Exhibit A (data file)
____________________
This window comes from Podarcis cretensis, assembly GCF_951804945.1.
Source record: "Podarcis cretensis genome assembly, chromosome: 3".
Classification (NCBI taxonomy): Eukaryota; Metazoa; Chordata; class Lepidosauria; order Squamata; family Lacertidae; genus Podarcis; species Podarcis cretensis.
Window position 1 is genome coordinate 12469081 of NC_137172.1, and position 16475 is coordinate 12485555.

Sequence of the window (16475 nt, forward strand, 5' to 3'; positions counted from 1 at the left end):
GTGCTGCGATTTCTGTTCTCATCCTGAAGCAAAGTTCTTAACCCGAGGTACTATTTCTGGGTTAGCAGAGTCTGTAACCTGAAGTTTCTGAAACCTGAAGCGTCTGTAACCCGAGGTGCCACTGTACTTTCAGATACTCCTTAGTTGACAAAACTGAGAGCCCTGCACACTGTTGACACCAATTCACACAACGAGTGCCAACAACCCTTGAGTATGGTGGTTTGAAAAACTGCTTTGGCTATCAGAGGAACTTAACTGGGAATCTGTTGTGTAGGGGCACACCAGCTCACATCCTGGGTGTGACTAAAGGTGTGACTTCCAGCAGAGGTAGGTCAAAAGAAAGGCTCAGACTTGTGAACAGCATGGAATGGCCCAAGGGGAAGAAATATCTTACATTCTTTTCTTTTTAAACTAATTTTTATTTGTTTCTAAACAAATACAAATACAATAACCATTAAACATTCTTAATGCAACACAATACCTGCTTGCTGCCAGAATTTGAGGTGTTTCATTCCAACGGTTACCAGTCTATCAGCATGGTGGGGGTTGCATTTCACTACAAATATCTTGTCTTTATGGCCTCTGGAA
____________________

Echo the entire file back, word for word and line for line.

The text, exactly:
This window comes from Podarcis cretensis, assembly GCF_951804945.1.
Source record: "Podarcis cretensis genome assembly, chromosome: 3".
Classification (NCBI taxonomy): Eukaryota; Metazoa; Chordata; class Lepidosauria; order Squamata; family Lacertidae; genus Podarcis; species Podarcis cretensis.
Window position 1 is genome coordinate 12469081 of NC_137172.1, and position 16475 is coordinate 12485555.

Sequence of the window (16475 nt, forward strand, 5' to 3'; positions counted from 1 at the left end):
GTGCTGCGATTTCTGTTCTCATCCTGAAGCAAAGTTCTTAACCCGAGGTACTATTTCTGGGTTAGCAGAGTCTGTAACCTGAAGTTTCTGAAACCTGAAGCGTCTGTAACCCGAGGTGCCACTGTACTTTCAGATACTCCTTAGTTGACAAAACTGAGAGCCCTGCACACTGTTGACACCAATTCACACAACGAGTGCCAACAACCCTTGAGTATGGTGGTTTGAAAAACTGCTTTGGCTATCAGAGGAACTTAACTGGGAATCTGTTGTGTAGGGGCACACCAGCTCACATCCTGGGTGTGACTAAAGGTGTGACTTCCAGCAGAGGTAGGTCAAAAGAAAGGCTCAGACTTGTGAACAGCATGGAATGGCCCAAGGGGAAGAAATATCTTACATTCTTTTCTTTTTAAACTAATTTTTATTTGTTTCTAAACAAATACAAATACAATAACCATTAAACATTCTTAATGCAACACAATACCTGCTTGCTGCCAGAATTTGAGGTGTTTCATTCCAACGGTTACCAGTCTATCAGCATGGTGGGGGTTGCATTTCACTACAAATATCTTGTCTTTATGGCCTCTGGAA